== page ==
Now to explain this in the housing market context – projects with high numbers of investor-owners will tend to be a lot more vulnerable to falling rentals, growing vacancy rates and rising interest rates. On the other hand, resident owners tend to be more sheltered from market fluctuations.
Cashew Heights has a very healthy owner-occupancy rate of close to eighty percent. Absence of speculative activity at Cashew Heights, coupled with the strong support levels created by land prices in the area, mean the downside risks are minimal.
With stock investments, you look for well-managed companies with good growth prospects. In the non-landed property arena too, we’re seeking well-managed projects with high future potential.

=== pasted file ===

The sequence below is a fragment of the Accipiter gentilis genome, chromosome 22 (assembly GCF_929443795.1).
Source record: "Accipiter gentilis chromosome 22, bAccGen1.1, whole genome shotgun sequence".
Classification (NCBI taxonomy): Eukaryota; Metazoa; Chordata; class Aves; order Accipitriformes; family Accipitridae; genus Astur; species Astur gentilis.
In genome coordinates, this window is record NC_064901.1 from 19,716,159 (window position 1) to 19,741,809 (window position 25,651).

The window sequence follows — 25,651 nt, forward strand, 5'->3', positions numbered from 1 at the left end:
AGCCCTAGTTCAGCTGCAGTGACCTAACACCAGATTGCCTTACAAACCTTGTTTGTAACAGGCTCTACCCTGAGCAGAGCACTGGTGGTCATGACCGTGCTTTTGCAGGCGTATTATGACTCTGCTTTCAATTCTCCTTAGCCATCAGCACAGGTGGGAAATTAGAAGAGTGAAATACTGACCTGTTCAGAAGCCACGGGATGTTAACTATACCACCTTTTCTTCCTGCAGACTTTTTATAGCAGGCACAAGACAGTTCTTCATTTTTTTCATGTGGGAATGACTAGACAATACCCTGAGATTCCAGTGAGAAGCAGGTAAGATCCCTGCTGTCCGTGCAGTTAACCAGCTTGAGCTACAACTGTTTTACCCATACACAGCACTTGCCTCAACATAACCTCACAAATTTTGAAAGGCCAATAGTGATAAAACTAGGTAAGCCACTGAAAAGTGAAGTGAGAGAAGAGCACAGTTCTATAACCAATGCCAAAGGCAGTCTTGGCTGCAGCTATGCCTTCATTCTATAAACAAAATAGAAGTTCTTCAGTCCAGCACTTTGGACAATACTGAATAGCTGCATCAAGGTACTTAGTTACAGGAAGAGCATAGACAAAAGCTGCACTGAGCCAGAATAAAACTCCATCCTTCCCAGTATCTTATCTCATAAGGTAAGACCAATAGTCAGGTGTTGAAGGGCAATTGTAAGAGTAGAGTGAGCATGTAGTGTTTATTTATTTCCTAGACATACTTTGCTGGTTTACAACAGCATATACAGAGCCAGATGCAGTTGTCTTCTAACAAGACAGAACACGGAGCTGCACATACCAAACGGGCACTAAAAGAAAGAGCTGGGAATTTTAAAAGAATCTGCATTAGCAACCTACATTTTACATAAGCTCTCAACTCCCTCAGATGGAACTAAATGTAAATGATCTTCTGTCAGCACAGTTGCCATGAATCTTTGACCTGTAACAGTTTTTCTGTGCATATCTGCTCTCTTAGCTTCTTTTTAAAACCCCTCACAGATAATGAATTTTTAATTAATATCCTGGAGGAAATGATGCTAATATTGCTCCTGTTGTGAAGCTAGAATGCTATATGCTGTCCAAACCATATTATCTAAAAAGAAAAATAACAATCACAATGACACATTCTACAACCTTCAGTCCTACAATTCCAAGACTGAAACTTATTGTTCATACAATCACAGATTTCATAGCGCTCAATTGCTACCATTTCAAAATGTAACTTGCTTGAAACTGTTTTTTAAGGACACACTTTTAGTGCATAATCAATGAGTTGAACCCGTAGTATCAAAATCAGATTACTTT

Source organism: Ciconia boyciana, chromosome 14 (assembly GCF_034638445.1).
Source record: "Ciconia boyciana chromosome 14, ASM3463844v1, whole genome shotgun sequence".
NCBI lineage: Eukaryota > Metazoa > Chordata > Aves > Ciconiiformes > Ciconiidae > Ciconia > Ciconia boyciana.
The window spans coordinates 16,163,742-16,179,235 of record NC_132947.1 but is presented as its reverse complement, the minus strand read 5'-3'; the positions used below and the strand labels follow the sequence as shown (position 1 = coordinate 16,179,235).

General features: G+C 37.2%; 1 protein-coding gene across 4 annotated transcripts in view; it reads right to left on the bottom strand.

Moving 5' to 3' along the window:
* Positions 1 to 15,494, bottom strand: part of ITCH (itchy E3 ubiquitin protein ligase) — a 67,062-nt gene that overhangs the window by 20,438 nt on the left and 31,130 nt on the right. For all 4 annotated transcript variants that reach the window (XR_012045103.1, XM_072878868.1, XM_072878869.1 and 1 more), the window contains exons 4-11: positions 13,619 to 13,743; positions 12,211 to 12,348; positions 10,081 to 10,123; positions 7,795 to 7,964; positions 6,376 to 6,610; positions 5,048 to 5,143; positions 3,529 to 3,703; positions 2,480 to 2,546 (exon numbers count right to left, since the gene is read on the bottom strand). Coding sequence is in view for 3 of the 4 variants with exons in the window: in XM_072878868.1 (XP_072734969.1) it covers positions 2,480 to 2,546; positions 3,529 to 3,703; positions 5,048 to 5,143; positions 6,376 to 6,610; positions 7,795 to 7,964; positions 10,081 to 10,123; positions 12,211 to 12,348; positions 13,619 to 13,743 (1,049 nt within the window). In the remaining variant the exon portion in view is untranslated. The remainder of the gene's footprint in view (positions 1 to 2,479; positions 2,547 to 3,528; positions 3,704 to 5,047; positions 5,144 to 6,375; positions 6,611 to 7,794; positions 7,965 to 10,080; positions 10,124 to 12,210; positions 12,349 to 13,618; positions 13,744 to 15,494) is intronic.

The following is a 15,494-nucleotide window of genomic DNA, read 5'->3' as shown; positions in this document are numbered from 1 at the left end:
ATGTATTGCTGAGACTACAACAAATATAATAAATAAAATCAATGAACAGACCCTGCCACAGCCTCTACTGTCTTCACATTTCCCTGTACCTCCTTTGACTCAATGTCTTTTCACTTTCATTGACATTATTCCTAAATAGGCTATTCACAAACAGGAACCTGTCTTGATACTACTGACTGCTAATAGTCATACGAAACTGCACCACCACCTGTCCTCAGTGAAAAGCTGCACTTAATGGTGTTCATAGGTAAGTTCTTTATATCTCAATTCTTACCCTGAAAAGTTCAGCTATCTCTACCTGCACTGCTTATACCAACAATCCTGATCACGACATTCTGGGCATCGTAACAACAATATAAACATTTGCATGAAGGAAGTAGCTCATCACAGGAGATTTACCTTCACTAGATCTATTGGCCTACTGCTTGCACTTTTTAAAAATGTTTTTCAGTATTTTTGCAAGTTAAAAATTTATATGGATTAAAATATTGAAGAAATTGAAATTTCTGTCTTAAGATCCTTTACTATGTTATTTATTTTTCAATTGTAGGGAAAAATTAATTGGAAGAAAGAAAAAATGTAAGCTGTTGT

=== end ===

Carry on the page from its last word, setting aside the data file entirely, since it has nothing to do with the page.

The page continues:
Cashew Heights does not disappoint in this aspect either, and I believe it’s in part due to my previous point on high numbers of resident owners – resident shareholders tend to keep closer tabs and ensure the MCST is doing its job.
I’m suitably impressed by the MCST’s work towards not just saving costs but increasing revenue generated. Owners and residents can look forward to various improvements such as a new entrance foyer, EzyLink card access to the existing 3 side gates and lift upgrading over 2015, plus an additional side gate that will allow for a 5-minute sheltered walk to the nearby MRT station in early 2016. All with no increase in the low maintenance fees (Approximately $250/mth for the 1,658 sft units.)
Happily for me, Cashew Heights appeals to both my head and my heart, and I would readily recommend it to anyone currently seeking a home that will provide both comfortable living today and withstand the market uncertainties of tomorrow.
Contact me today if you’d like to arrange to view all available units at Cashew Heights, and see for yourself whether this value buy is the right choice for you.